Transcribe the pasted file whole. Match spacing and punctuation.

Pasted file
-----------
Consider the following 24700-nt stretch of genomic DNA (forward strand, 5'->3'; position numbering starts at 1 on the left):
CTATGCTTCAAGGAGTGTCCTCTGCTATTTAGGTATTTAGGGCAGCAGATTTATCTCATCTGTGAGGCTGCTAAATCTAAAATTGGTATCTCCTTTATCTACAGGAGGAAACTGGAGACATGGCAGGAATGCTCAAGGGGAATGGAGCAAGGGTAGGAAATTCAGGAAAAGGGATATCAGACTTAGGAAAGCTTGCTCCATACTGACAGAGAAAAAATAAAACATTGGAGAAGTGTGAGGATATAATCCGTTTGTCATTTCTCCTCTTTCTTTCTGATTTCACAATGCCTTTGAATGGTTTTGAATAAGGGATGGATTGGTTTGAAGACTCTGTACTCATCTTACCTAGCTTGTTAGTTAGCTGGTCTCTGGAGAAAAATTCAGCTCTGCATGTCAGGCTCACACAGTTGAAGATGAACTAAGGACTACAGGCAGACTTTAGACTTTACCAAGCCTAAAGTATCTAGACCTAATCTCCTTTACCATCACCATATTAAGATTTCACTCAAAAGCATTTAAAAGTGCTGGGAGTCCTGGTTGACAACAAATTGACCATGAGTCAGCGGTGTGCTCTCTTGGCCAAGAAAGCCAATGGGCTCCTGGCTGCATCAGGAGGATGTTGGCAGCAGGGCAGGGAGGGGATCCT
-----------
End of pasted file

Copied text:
Consider the following 24700-nt stretch of genomic DNA (forward strand, 5'->3'; position numbering starts at 1 on the left):
CTATGCTTCAAGGAGTGTCCTCTGCTATTTAGGTATTTAGGGCAGCAGATTTATCTCATCTGTGAGGCTGCTAAATCTAAAATTGGTATCTCCTTTATCTACAGGAGGAAACTGGAGACATGGCAGGAATGCTCAAGGGGAATGGAGCAAGGGTAGGAAATTCAGGAAAAGGGATATCAGACTTAGGAAAGCTTGCTCCATACTGACAGAGAAAAAATAAAACATTGGAGAAGTGTGAGGATATAATCCGTTTGTCATTTCTCCTCTTTCTTTCTGATTTCACAATGCCTTTGAATGGTTTTGAATAAGGGATGGATTGGTTTGAAGACTCTGTACTCATCTTACCTAGCTTGTTAGTTAGCTGGTCTCTGGAGAAAAATTCAGCTCTGCATGTCAGGCTCACACAGTTGAAGATGAACTAAGGACTACAGGCAGACTTTAGACTTTACCAAGCCTAAAGTATCTAGACCTAATCTCCTTTACCATCACCATATTAAGATTTCACTCAAAAGCATTTAAAAGTGCTGGGAGTCCTGGTTGACAACAAATTGACCATGAGTCAGCGGTGTGCTCTCTTGGCCAAGAAAGCCAATGGGCTCCTGGCTGCATCAGGAGGATGTTGGCAGCAGGGCAGGGAGGGGATCCT